Libertarians are like that. On some big and important things they’re admirable and staunch. Many of them, on some big and important things, are rancid. Half of Rand Paul’s positions are disgusting, like his end-of-week defense of BP. Other libertarians decry him from being evasive on O’Reilly’s Show about opposing war with Iran. Libertarians in the dust and heat of the political arena have no grasp of scale or priority. At heart many of them are nutty, martyrs to their truths, like fourth-century Christian schismatics. Ardent to refute charges that they favor the untrammeled sway of the market, the rejection of all federal intrusion, they dash to Von Mises and kindred heroes with all the childish enthusiasm of Gabriel Betteredge invoking Robinson Crusoe in The Moonstone. They have no sense of timing. Rand Paul, after five minutes of jabbing from Maddow, could have easily swerved the conversation towards issues more congenial to the MSNBC audience than his theoretical take on the Civil Rights Act. He could have denounced the farce of financial “reform”, of Bush’s and Obama’s wars, of constitutional abuses. These are all libertarian positions. But no. He couldn’t stop himself shoving his foot in his mouth. He seems dumb.
It’s the easiest thing in the world for a grandstanding liberal to push a libertarian into a corner. Then they’ll get praise for their unflinching courage, like Morris Dees’ South Poverty Law Center putting another “hate group” in the Index and waiting for the contributions to roll in.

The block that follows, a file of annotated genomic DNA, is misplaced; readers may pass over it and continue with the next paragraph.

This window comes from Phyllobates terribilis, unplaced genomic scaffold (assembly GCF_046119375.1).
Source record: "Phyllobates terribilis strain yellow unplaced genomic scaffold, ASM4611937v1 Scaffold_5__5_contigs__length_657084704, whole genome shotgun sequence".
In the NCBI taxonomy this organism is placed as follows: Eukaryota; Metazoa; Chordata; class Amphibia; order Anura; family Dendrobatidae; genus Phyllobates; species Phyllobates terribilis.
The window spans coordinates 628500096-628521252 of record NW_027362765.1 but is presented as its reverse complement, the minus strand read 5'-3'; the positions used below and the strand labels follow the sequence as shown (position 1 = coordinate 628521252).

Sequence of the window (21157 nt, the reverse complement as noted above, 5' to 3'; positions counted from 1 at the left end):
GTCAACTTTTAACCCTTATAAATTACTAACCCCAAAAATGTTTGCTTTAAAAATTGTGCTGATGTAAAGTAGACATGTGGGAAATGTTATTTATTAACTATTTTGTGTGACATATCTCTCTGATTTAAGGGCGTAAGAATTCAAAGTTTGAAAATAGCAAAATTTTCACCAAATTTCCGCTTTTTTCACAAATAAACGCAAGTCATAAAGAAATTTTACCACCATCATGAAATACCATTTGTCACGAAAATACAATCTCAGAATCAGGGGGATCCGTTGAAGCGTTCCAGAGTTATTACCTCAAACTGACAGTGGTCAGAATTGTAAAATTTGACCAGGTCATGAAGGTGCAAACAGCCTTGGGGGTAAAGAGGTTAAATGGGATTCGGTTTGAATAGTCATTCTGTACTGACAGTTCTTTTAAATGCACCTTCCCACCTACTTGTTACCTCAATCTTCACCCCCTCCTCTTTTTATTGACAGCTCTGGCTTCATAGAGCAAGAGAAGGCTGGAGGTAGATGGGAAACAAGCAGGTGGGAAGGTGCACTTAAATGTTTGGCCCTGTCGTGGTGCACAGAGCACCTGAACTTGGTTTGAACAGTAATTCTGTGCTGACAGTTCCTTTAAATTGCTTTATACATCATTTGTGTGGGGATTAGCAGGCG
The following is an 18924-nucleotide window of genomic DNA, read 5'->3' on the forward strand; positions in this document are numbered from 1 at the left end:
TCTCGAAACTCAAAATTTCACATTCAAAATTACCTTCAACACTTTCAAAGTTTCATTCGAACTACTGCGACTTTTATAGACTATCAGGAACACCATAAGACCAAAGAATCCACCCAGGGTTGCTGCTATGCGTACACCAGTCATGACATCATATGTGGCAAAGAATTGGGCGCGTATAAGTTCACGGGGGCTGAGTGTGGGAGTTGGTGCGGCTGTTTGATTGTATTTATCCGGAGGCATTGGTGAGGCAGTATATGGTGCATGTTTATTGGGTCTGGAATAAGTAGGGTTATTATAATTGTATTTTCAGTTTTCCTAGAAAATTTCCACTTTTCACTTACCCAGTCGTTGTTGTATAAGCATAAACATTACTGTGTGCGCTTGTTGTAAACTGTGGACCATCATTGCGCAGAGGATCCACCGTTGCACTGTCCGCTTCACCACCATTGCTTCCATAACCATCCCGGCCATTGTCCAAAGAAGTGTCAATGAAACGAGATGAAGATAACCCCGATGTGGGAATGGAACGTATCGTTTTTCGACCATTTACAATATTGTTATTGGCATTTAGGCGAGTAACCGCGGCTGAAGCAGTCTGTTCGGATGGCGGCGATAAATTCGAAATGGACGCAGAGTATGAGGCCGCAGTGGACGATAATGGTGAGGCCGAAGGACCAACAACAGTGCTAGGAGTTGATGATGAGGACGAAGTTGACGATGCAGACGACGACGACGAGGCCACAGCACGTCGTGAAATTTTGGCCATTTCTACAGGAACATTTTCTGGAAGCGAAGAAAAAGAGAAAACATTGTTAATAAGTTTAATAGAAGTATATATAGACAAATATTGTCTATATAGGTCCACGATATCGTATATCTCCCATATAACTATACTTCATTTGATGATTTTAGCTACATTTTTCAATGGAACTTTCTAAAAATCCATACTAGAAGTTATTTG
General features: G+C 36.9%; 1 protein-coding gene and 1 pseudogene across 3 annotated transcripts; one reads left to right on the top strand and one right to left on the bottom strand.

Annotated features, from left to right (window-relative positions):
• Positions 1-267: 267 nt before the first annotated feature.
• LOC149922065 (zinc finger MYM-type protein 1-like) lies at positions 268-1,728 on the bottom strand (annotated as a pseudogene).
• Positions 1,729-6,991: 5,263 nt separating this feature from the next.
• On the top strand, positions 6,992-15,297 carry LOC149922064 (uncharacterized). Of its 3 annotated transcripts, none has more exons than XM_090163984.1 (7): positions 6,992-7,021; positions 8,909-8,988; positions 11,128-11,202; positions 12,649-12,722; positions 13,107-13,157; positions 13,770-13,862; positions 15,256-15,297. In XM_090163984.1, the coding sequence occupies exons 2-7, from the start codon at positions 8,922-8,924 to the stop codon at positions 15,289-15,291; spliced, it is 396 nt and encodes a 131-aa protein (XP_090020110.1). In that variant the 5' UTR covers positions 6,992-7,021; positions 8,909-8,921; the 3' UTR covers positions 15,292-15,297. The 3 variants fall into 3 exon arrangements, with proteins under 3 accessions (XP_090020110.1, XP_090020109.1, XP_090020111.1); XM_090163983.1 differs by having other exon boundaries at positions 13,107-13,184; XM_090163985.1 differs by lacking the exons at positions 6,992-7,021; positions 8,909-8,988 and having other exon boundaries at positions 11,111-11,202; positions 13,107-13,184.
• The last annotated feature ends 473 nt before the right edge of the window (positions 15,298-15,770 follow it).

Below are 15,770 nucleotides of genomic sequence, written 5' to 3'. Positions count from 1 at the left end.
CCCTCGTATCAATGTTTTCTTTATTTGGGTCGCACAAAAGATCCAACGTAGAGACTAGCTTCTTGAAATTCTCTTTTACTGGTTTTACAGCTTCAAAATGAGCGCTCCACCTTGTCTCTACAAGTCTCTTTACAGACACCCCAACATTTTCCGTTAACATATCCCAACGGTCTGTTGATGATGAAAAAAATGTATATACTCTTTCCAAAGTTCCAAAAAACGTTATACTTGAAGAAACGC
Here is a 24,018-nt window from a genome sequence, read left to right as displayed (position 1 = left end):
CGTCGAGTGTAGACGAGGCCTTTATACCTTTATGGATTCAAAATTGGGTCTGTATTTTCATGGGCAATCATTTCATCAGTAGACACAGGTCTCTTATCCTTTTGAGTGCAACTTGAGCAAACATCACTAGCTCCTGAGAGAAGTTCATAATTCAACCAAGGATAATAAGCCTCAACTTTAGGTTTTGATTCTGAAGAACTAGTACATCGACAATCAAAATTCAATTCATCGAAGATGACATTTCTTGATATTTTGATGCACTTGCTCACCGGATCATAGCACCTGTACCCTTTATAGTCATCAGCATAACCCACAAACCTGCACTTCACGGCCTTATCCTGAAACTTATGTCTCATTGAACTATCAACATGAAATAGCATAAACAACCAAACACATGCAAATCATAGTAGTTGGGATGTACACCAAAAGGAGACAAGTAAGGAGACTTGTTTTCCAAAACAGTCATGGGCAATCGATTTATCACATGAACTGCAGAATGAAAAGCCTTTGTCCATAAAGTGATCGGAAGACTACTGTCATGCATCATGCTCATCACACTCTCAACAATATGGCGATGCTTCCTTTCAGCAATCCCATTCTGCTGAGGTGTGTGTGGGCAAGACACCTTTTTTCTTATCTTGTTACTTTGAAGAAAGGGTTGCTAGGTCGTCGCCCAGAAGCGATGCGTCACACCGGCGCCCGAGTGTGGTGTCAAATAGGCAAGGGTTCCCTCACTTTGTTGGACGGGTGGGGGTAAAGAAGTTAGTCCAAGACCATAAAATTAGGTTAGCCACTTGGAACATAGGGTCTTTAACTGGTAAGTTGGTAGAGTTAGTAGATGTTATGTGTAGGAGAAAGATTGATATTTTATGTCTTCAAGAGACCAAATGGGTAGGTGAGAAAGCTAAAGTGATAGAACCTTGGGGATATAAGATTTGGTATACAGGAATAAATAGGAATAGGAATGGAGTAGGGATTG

Here’s Maddow, brandishing the Civil Rights Act of 1964, as though this is the only matter worth considering in the forthcoming race between Rand Paul and the Democrat, an awful neo-liberal prosecutor, Kentucky’s current attorney general, Jack “I’m a Tough Son-of-a-Bitch” Conway. Between Conway and Paul, which one in the U.S. Senate would more likely be a wild card – which is the best we can hope for these days – likely to filibuster against a bankers’ bailout, against reaffirmation of the Patriot Act, against suppression of the CIA’s full torture history? Paul, one would have to bet, and these are the votes that count, where one uncompromising stand by an outsider can make a difference, unlike the gyrations and last-ditch sell-outs of Blowhard Bernie Sanders. Liberals love grandstanding about what are, in practice, distractions. You think the Civil Rights Act of 1964 is going to come up for review in the U.S. Senate?